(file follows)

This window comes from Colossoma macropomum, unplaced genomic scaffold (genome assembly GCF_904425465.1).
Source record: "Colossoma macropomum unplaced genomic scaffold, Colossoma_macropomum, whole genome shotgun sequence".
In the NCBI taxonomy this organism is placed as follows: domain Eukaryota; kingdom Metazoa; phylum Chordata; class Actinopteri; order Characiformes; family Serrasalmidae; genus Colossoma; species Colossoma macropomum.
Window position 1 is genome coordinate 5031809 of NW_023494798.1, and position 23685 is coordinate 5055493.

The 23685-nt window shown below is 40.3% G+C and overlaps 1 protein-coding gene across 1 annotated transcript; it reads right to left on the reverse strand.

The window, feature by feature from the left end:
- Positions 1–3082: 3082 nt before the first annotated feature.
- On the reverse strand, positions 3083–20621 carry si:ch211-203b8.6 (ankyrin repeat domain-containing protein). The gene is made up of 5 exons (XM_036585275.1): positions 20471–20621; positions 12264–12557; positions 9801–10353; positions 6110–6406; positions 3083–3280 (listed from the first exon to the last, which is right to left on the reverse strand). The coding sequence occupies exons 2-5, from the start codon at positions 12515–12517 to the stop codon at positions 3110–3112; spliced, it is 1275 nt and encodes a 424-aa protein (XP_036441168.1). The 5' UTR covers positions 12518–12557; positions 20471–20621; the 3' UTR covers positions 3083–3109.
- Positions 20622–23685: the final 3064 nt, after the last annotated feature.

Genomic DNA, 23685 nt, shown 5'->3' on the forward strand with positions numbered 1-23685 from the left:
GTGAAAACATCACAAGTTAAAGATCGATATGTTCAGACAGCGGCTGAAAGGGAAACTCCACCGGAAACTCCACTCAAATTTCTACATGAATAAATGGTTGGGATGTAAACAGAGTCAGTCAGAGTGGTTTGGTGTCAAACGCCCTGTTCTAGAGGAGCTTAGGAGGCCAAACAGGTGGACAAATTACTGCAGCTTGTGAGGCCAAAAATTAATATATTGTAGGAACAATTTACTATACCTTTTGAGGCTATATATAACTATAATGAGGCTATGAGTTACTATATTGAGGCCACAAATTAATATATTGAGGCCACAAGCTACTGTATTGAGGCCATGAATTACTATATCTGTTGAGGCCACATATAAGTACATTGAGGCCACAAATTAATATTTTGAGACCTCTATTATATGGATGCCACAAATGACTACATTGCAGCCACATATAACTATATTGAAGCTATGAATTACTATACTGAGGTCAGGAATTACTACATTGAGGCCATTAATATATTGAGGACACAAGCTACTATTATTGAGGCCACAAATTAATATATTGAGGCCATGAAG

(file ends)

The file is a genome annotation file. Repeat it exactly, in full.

This window comes from Colossoma macropomum, unplaced genomic scaffold (genome assembly GCF_904425465.1).
Source record: "Colossoma macropomum unplaced genomic scaffold, Colossoma_macropomum, whole genome shotgun sequence".
In the NCBI taxonomy this organism is placed as follows: domain Eukaryota; kingdom Metazoa; phylum Chordata; class Actinopteri; order Characiformes; family Serrasalmidae; genus Colossoma; species Colossoma macropomum.
Window position 1 is genome coordinate 5031809 of NW_023494798.1, and position 23685 is coordinate 5055493.

The 23685-nt window shown below is 40.3% G+C and overlaps 1 protein-coding gene across 1 annotated transcript; it reads right to left on the reverse strand.

The window, feature by feature from the left end:
- Positions 1–3082: 3082 nt before the first annotated feature.
- On the reverse strand, positions 3083–20621 carry si:ch211-203b8.6 (ankyrin repeat domain-containing protein). The gene is made up of 5 exons (XM_036585275.1): positions 20471–20621; positions 12264–12557; positions 9801–10353; positions 6110–6406; positions 3083–3280 (listed from the first exon to the last, which is right to left on the reverse strand). The coding sequence occupies exons 2-5, from the start codon at positions 12515–12517 to the stop codon at positions 3110–3112; spliced, it is 1275 nt and encodes a 424-aa protein (XP_036441168.1). The 5' UTR covers positions 12518–12557; positions 20471–20621; the 3' UTR covers positions 3083–3109.
- Positions 20622–23685: the final 3064 nt, after the last annotated feature.

Genomic DNA, 23685 nt, shown 5'->3' on the forward strand with positions numbered 1-23685 from the left:
GTGAAAACATCACAAGTTAAAGATCGATATGTTCAGACAGCGGCTGAAAGGGAAACTCCACCGGAAACTCCACTCAAATTTCTACATGAATAAATGGTTGGGATGTAAACAGAGTCAGTCAGAGTGGTTTGGTGTCAAACGCCCTGTTCTAGAGGAGCTTAGGAGGCCAAACAGGTGGACAAATTACTGCAGCTTGTGAGGCCAAAAATTAATATATTGTAGGAACAATTTACTATACCTTTTGAGGCTATATATAACTATAATGAGGCTATGAGTTACTATATTGAGGCCACAAATTAATATATTGAGGCCACAAGCTACTGTATTGAGGCCATGAATTACTATATCTGTTGAGGCCACATATAAGTACATTGAGGCCACAAATTAATATTTTGAGACCTCTATTATATGGATGCCACAAATGACTACATTGCAGCCACATATAACTATATTGAAGCTATGAATTACTATACTGAGGTCAGGAATTACTACATTGAGGCCATTAATATATTGAGGACACAAGCTACTATTATTGAGGCCACAAATTAATATATTGAGGCCATGAAG